Langley residents had a chance to check out their local candidates at two forums last week, and there are two more chances to do so this week.
One is tonight at the Langley Seniors Resource Centre, and the second is tomorrow night (Wednesday) at Langley Township council chambers.
The sense I have in speaking to many people is that they are paying a little bit of attention to the provincial election — but not a lot. While most people that I’ve spoken to plan to vote, there are a significant number who do not plan to do so. They simply are not engaged.
As noted in this column last week, there are plenty of good candidates to choose from in both Langley ridings. There is now a Green candidate (Lisa David) in Fort Langley-Aldergrove, so the four parties have candidates in each riding. Independent Kevin Mitchell is also running in Fort Langley-Aldergrove.
Tuesday’s meeting at Langley Seniors Resource Centre (7 p.m.) is sponsored by Langley Teachers Association, with other groups also involved — PIPE-UP Network, Kwantlen Student Association and Coalition of Child Care Advocates. It is a traditional candidates’ meeting with statements, questions and answers.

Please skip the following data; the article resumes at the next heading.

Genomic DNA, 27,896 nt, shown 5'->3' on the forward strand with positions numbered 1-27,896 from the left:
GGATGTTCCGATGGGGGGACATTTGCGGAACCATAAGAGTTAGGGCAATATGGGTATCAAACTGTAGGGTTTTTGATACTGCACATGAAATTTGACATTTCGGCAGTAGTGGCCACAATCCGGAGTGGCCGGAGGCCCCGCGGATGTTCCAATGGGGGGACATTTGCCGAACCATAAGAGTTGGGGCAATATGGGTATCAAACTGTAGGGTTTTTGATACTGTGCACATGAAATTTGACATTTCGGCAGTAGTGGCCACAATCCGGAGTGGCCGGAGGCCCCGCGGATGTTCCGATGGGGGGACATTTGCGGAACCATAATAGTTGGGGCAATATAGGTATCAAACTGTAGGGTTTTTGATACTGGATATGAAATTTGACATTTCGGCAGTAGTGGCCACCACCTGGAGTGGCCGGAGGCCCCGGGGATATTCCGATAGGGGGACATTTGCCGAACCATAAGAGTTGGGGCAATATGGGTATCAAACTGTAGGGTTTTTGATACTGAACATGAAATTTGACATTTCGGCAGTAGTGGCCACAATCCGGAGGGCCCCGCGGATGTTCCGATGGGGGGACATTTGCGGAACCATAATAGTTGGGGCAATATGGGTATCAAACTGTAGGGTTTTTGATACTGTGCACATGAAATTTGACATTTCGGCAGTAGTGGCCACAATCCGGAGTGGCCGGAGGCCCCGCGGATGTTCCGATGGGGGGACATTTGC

Wednesday’s meeting (it starts at 7 p.m.) will be different. Three members of the media (I’m one of them) will pose questions to candidates, and we have planned to make it a little more fast-paced and not quite so predictable. There will also be a chance to meet candidates individually, starting at 6 p.m.
It will also be streamed live online. That makes it accessible to anyone who wants to watch it on their computer. To see it, go to http://southfrasercarp.blogspot.ca.
This is a significant advancement. Many people do not go to these meetings simply because they don’t have the time. With web streaming, they can watch from home or work, at a time when it suits them.
The Times is also posting videos featuring local candidates on our website, which will give potential voters an additional chance to see them on camera.
Voting in a provincial election isn’t difficult. Elections BC has made it easy to vote ahead of the actual election date of Tuesday, May 14 (see Elections BC’s website for details) and voters only have to choose one candidate off a much shorter list than they have in municipal elections.
People vote for a wide variety of reasons, and many vote for the party or party leader, rather than the local candidate. While that is a perfectly acceptable approach to take, it is worthwhile to find out more about the local candidates who are running.
For those who do not plan to vote, that is certainly your right. However, given the level of taxation that we all pay, and the way that government has edged its way into our lives more and more over recent decades, I’d suggest there are few good reasons not to vote. There are candidates running who are close to your point of view. Search for them, and think long and hard about whether this is a good time to start voting.